Paid version with more features also available.

7) Readable – readability grades

Free, with premium paid version also available. Copy and paste text in, then see various grade levels on the right. Also notes adverbs, passive voice, cliches, and lengthy sentences and words.

8) Hemingway app – readability and editing

Copy and paste into the website to see grade level for readability, adverbs, passive voice, and hard to read passages. Best part: all these are color-coded 🙂 Note: in my brief test-run, spelling errors got the squiggly like Word, but punctuation errors weren’t mentioned.

9) Text Analyzer – see which words you over-use

Do you constantly say everything is “glorious” in your novel? I mean, it’s a glorious word, but you don’t want to over-use it. Copy and paste your text into this website to see which words and phrases are most common in your story. Obviously “the” and “and” and major character names will be prominent, but what else do you say that may be too much?

10) Ginger – editing software & text to speech

Just download it to your device. It’ll check spelling, grammar, and more. As far as I can tell, it’s free.

11) Grammarly – editing software

This is more popular than Ginger, at least in my circle. Whether that means it’s better or not, I can’t say. This is also a free software download.

 



*The below cost money but were recommended to me by other writers. You might want to check them out 🙂 *

12) ProWriting Aid – editing software

Free version for up to 500 words at a time. Annual cost of $40-45 if you want to edit more than that at a time.

13) EDITS System – lecture

Costs $22. Lets you know what you need to edit where.


Have any recommendations of your own? Comment below with what tools, tips, or tricks help you tackle book editing 🙂

 

Fashion, My Creative Projects

Superhero divas need a cape

Unless you’re in the Incredibles of course 🙂

When my sister said it was superhero day for my Lil Niece (world, meet niece 1 of 3), it was way past halloween and she was just going to drop by the store and look for a cape the night before. Of course they don’t have a pink batman cape readily available year-round.

Auntie to the rescue! …see, some superheroes don’t wear capes 🙂 hehe.

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We found the following quite quickly:

  • shimmery pink cloth
  • a batman birthday card with a huge batman symbol to stencil
  • fabric glue (I’m not much of a seamstress)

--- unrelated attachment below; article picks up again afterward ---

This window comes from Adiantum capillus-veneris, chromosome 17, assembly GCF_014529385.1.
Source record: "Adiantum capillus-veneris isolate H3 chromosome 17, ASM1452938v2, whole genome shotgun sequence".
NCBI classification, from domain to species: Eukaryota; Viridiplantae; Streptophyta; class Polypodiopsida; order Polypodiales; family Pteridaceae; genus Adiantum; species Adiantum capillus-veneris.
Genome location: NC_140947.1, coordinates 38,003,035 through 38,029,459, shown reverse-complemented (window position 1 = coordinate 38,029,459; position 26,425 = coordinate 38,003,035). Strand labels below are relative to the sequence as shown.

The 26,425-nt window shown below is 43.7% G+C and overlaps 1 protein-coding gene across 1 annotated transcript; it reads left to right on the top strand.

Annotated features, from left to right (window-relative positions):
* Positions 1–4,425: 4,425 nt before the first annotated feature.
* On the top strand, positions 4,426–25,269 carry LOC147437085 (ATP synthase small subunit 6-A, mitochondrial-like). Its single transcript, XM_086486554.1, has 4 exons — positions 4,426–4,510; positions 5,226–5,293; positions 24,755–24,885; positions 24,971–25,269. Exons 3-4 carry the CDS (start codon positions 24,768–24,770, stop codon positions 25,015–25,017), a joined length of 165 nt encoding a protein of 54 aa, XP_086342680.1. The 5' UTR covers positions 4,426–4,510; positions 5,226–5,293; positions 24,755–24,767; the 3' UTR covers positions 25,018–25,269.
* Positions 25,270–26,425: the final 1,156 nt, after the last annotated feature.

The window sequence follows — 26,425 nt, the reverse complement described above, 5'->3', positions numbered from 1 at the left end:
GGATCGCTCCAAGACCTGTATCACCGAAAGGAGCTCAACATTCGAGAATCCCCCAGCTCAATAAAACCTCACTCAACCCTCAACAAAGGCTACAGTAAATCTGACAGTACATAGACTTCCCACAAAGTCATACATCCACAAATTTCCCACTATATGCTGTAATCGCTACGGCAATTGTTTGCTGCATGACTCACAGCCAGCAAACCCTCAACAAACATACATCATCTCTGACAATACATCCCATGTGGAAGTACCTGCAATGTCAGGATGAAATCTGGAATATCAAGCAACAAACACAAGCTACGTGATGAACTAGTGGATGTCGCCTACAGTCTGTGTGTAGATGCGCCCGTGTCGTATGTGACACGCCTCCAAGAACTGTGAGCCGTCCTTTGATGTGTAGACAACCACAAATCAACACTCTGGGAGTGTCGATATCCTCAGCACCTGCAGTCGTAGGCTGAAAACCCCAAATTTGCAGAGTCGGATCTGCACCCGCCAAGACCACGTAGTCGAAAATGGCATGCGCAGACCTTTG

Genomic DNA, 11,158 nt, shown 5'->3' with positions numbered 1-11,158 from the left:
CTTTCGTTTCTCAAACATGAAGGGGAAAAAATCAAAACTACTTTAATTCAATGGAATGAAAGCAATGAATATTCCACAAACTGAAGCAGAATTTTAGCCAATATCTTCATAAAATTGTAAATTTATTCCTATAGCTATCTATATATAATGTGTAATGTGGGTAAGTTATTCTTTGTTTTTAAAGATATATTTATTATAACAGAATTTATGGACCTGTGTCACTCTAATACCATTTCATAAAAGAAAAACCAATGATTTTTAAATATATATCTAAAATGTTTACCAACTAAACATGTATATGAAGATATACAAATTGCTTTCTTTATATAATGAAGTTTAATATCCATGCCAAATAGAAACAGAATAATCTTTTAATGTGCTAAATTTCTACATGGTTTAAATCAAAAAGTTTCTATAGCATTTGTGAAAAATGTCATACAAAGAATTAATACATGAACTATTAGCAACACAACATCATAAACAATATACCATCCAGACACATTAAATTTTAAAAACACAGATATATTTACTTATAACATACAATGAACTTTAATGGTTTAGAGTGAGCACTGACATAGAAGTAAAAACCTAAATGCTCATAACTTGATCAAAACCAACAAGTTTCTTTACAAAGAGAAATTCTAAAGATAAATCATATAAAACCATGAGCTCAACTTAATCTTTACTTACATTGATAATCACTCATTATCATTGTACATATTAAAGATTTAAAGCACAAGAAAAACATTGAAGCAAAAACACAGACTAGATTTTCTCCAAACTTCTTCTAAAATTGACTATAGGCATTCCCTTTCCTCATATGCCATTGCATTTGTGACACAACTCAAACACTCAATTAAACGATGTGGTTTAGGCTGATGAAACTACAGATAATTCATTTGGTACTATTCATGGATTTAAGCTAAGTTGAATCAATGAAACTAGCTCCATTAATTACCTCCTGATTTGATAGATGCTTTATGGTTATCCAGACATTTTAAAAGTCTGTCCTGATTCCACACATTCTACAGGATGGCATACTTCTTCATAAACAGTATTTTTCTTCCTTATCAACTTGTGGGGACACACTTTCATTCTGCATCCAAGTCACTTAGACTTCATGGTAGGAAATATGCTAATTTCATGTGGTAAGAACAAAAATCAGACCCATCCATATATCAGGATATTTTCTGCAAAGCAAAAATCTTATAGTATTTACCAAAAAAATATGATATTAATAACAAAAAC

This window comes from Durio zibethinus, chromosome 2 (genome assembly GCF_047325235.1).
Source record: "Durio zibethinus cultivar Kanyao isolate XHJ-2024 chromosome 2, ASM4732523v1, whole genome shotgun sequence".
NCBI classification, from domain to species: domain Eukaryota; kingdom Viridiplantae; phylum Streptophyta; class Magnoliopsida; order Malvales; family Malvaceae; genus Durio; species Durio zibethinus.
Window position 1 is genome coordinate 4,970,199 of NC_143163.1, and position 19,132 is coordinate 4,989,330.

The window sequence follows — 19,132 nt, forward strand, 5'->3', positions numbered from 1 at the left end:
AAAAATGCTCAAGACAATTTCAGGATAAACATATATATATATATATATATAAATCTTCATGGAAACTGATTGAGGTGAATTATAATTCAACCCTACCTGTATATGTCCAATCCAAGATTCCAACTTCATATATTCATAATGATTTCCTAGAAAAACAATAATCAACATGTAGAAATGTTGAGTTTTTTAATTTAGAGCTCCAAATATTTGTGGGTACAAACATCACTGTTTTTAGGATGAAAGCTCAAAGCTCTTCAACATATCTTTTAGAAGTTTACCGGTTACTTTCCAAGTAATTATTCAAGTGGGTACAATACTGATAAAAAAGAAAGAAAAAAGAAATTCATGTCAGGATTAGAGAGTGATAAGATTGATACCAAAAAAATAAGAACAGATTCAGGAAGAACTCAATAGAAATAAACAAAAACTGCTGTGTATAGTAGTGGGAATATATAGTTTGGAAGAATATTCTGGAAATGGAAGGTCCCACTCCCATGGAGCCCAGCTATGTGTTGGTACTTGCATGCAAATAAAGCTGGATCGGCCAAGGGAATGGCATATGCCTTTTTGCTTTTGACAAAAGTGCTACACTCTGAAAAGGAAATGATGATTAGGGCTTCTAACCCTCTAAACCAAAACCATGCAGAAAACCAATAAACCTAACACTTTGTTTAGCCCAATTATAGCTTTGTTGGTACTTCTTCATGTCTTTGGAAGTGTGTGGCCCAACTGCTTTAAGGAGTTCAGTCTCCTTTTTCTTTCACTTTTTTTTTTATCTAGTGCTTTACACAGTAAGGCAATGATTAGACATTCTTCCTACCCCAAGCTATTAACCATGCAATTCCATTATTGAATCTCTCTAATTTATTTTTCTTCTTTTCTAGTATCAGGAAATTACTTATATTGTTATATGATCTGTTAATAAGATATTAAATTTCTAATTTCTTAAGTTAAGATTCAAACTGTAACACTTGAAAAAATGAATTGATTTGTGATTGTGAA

• black fabric paint

Then it was just a night of cutting, gluing the seams, and painting the batman symbol. Now Lil Niece is off to the rescue!

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She didn’t win for best costume because some girl wore a cop costume and said her daddy was her superhero (yeah, sweet, cheesy, and heroic, but not superheroism…mehh…) Still Lil Niece won life with a determined mama, creative auntie, and rockin’ diva cape!  She swooped around the house to save the day and loved her cape. And I have leftover material to make a matching one for Baby Niece when she gets older. Squeal! 🙂

I love finding a creative solution in everyday life. I’m no seamstress, I’m no painter, but it doesn’t turn out bad if you try.

 

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Relationships

Practical tips for a long-distance relationship

Here’s some tips from my experience with LDR. This is how we survive the distance, things we probably wouldn’t use or do if we lived closeby.

Apps that go the distance:

  • Couple – track anniversaries, draw artwork together even when apart, “thumb kiss” where both phones vibrate when your thumbs touch the same place on your phone screen
  • Final Countdown (Apple or Android) – count down to the day you see each other again
  • Glympse – track their location as they drive to meet up with you

 

Gifts that go the distance:

  • A notebook – Josh got us a notebook last Christmas! I document our life for a few weeks and what we do together & apart, and when we see each other he takes it and has his turn. It’s neat to have it all documented. Maybe don’t bring the notebook on your first date though 😉 wait a bit haha.
  • Travel-size of your cologne/perfume – once again, this is not a first date thing. But it’s nice to spray a pillow or hoodie with your S/O scent when you can’t have them around 🙂
  • Audiobooks or comedy CD’s – for the long commutes
  • Extra car chargers, bluetooth speaker, essential oil car diffuser – anything to make the car a little more ready for that roadtrip
  • Suitcase – because I’m tired of stuffing 3 duffle bags with all my luggage

 

Finally, a reminder that goes the distance:

The long-distance is difficult to the extent that the significant other is so great. It’s one of those mathematical correlation things. See, I put it in graph form so it must be true:

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So take heart! If it’s difficult to be apart for long periods of time, that probably means you’re in a great relationship 🙂

 

Bonus tidbit: I wouldn’t have these ideas without my long-distance boyfriend of course, so I asked him what his tip would be. Answer: “Communicate alot. Talk alot when you’re apart.” We couldn’t decide if that makes it easier to be apart haha, but we definitely agreed it keeps the relationship strong while we’re apart. So do that! 🙂